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Sensing & Measurement

Improving measurement accuracy in 3D profilomitry

A new algorithm for determining the phase of reference points allows for better calibration.
18 July 2007, SPIE Newsroom. DOI: 10.1117/2.1200707.0579

Fringe projection profilometry can provide high-speed surface inspection and 3D-shape-measurement capabilities. It has wide applications in the automotive, aerospace, semiconductor, and other industries. In particular, the application of this technology to product-quality inspection and process control can yield tremendous cost savings and reduce lead times

Fringe projection profilometry is based on the principle that periodic fringe patterns can be projected onto an object's surface, and the distorted patterns caused by its depth variation recorded from different directions. The phase distributions of these patterns are often recovered by phase-shifting techniques1,2 or methods based on Fourier-transformation analysis. To reconstruct the object surface, an algorithm must convert the phase map into coordinates, a process know as system calibration.

Two phase-height calibration techniques are commonly used in fringe projection profilometry:3,4 unwrapping the phase continuously along its vertical orientation and absolute phase calibration.5,6 The former depends on the phase difference between neighboring calibration planes. Absolute phase calibration, on the other hand, introduces an additional image that is used to determine special reference points where phase is constant for all calibration planes. Though the point coordinates in the phase map are usually decimal, it is common to determine the phase-height relationship by the integer coordinate of the point. Unfortunately, this degrades the system accuracy greatly.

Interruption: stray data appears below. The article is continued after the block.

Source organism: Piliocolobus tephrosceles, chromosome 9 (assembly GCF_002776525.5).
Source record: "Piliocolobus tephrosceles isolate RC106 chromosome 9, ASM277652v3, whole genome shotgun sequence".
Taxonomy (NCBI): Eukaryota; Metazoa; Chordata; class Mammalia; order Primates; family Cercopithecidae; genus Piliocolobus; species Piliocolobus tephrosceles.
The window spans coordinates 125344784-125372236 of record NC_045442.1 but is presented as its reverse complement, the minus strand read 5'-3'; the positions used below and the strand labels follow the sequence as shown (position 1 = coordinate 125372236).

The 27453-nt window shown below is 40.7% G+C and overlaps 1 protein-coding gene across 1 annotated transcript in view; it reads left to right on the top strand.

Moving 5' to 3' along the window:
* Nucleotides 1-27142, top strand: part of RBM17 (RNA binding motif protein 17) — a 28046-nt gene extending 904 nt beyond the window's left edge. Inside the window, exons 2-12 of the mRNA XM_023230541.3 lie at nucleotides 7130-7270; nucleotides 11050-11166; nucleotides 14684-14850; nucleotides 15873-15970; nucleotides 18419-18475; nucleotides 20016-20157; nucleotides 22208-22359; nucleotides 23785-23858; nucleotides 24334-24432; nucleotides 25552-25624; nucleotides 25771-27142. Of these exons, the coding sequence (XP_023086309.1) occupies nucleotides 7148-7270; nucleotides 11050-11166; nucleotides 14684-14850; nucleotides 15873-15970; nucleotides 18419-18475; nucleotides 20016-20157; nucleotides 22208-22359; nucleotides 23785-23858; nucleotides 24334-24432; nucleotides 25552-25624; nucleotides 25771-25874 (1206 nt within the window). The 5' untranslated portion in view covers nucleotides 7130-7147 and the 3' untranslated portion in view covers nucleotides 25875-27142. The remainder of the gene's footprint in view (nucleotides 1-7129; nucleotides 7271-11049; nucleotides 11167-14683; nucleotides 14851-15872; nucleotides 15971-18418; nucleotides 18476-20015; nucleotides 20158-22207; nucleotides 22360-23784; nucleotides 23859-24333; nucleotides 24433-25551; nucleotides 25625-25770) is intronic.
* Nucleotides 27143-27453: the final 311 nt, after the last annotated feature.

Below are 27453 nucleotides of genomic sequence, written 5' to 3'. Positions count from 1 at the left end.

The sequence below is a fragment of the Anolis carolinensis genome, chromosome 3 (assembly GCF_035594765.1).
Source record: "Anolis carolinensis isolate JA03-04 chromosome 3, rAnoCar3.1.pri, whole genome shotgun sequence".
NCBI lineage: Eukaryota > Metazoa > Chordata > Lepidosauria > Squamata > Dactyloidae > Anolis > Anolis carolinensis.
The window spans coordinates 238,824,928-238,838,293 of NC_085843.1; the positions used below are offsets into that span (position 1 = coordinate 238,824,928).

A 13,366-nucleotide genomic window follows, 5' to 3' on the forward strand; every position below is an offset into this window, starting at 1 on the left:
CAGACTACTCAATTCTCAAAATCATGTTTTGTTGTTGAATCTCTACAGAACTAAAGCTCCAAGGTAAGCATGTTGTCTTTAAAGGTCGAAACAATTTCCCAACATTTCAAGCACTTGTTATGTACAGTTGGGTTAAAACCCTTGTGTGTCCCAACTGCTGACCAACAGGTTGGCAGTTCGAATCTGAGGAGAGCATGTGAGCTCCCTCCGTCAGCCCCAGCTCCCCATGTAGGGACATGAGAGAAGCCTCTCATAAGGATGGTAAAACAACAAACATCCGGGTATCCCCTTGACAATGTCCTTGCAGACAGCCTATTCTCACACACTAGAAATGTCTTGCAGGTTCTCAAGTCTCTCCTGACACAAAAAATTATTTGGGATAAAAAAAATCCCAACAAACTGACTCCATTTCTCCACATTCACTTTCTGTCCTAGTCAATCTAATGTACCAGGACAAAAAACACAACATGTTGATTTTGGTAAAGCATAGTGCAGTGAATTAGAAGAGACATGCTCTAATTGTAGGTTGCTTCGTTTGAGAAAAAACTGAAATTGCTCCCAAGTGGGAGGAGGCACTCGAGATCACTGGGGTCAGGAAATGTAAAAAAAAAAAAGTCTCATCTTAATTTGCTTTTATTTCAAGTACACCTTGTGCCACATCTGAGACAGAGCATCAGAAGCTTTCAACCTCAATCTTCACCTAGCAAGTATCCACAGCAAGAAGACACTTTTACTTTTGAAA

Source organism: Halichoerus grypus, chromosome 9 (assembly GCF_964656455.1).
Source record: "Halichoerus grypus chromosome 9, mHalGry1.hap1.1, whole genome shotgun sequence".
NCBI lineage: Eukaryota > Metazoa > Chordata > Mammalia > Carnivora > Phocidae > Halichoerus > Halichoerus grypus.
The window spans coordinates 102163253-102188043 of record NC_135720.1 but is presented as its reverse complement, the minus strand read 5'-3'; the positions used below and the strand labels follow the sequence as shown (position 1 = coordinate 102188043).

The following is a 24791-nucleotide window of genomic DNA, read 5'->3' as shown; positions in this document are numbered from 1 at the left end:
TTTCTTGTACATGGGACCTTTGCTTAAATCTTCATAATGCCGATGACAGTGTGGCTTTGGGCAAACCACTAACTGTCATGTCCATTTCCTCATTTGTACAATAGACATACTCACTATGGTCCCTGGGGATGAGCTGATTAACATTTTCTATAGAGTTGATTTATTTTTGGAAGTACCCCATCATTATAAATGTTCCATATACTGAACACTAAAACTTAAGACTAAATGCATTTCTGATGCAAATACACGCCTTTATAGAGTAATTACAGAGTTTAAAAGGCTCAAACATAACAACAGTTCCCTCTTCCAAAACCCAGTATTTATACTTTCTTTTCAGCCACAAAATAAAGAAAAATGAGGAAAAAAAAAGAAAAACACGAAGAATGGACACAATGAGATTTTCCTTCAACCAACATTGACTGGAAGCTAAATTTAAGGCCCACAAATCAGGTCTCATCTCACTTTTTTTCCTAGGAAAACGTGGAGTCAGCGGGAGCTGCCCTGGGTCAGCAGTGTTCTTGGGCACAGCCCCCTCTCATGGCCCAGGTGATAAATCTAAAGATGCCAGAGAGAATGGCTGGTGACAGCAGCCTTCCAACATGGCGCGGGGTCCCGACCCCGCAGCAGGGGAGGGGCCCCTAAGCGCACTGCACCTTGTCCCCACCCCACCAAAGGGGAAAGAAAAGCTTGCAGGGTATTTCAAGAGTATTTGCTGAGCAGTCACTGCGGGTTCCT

We have introduced a linear interpolation in the absolute phase calibration algorithm to improve system accuracy. During calibration, a circle point is projected onto the object to get the special points, as shown in Figure 1. We can obtain the reference-point coordinates (xn, yn), which are decimal and have unknown phase. However, because the phases of the points four neighboring pixels are known, as shown in Figure 2, linear interpolation can be used to determine its absolute phase. The absolute unwrapping phase of the calibration planes can then be obtained and the phase-height look-up table decided.


Figure 1. Calibration involves the identification of special reference points where the phase is constant for all calibration planes.

Figure 2. The linear interpolation algorithm is used to get the reference point's absolute phase from the phases of its four neighbors.

Two 15mm planes were measured using different calibration techniques: the conventional algorithm and the linear interpolation algorithm. The results were as follows:

Compared with the conventional algorithm, therefore, ours has improved measurement accuracy.


Shuangyun Shao, Hao Yu 
Beijing Jiaotong University
Beijing, China